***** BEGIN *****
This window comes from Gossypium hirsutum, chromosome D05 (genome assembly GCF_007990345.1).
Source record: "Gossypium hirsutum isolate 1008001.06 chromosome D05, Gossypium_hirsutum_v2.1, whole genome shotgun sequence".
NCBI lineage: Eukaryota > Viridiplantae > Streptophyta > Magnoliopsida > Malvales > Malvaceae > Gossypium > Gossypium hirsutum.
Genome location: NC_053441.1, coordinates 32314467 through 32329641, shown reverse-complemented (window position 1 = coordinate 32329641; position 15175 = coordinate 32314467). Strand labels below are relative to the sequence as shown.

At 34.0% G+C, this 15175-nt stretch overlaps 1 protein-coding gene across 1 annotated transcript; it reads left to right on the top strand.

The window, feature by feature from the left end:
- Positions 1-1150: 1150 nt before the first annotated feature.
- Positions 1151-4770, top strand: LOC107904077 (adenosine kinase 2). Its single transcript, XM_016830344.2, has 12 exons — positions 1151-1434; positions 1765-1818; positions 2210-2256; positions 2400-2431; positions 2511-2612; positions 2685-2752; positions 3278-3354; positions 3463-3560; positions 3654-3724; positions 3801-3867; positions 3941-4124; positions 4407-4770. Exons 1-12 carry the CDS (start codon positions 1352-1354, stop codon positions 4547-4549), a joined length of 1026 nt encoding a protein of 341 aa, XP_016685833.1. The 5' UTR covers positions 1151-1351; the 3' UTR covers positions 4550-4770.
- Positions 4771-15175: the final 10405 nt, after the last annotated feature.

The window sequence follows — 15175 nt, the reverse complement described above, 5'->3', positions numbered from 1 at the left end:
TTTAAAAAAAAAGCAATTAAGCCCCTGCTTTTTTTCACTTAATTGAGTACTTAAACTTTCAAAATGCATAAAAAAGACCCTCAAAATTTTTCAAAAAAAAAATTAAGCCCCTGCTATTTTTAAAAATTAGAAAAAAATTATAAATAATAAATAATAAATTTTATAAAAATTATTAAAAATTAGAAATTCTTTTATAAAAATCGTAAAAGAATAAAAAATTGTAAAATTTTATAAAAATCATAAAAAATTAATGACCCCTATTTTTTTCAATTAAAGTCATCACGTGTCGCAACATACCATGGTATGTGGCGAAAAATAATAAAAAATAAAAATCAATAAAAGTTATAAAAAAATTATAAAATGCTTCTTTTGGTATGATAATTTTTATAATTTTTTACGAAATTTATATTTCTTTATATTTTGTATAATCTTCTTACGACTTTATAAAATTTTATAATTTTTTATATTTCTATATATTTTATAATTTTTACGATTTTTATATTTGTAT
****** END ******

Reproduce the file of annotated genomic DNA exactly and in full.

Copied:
This window comes from Gossypium hirsutum, chromosome D05 (genome assembly GCF_007990345.1).
Source record: "Gossypium hirsutum isolate 1008001.06 chromosome D05, Gossypium_hirsutum_v2.1, whole genome shotgun sequence".
NCBI lineage: Eukaryota > Viridiplantae > Streptophyta > Magnoliopsida > Malvales > Malvaceae > Gossypium > Gossypium hirsutum.
Genome location: NC_053441.1, coordinates 32314467 through 32329641, shown reverse-complemented (window position 1 = coordinate 32329641; position 15175 = coordinate 32314467). Strand labels below are relative to the sequence as shown.

At 34.0% G+C, this 15175-nt stretch overlaps 1 protein-coding gene across 1 annotated transcript; it reads left to right on the top strand.

The window, feature by feature from the left end:
- Positions 1-1150: 1150 nt before the first annotated feature.
- Positions 1151-4770, top strand: LOC107904077 (adenosine kinase 2). Its single transcript, XM_016830344.2, has 12 exons — positions 1151-1434; positions 1765-1818; positions 2210-2256; positions 2400-2431; positions 2511-2612; positions 2685-2752; positions 3278-3354; positions 3463-3560; positions 3654-3724; positions 3801-3867; positions 3941-4124; positions 4407-4770. Exons 1-12 carry the CDS (start codon positions 1352-1354, stop codon positions 4547-4549), a joined length of 1026 nt encoding a protein of 341 aa, XP_016685833.1. The 5' UTR covers positions 1151-1351; the 3' UTR covers positions 4550-4770.
- Positions 4771-15175: the final 10405 nt, after the last annotated feature.

The window sequence follows — 15175 nt, the reverse complement described above, 5'->3', positions numbered from 1 at the left end:
TTTAAAAAAAAAGCAATTAAGCCCCTGCTTTTTTTCACTTAATTGAGTACTTAAACTTTCAAAATGCATAAAAAAGACCCTCAAAATTTTTCAAAAAAAAAATTAAGCCCCTGCTATTTTTAAAAATTAGAAAAAAATTATAAATAATAAATAATAAATTTTATAAAAATTATTAAAAATTAGAAATTCTTTTATAAAAATCGTAAAAGAATAAAAAATTGTAAAATTTTATAAAAATCATAAAAAATTAATGACCCCTATTTTTTTCAATTAAAGTCATCACGTGTCGCAACATACCATGGTATGTGGCGAAAAATAATAAAAAATAAAAATCAATAAAAGTTATAAAAAAATTATAAAATGCTTCTTTTGGTATGATAATTTTTATAATTTTTTACGAAATTTATATTTCTTTATATTTTGTATAATCTTCTTACGACTTTATAAAATTTTATAATTTTTTATATTTCTATATATTTTATAATTTTTACGATTTTTATATTTGTAT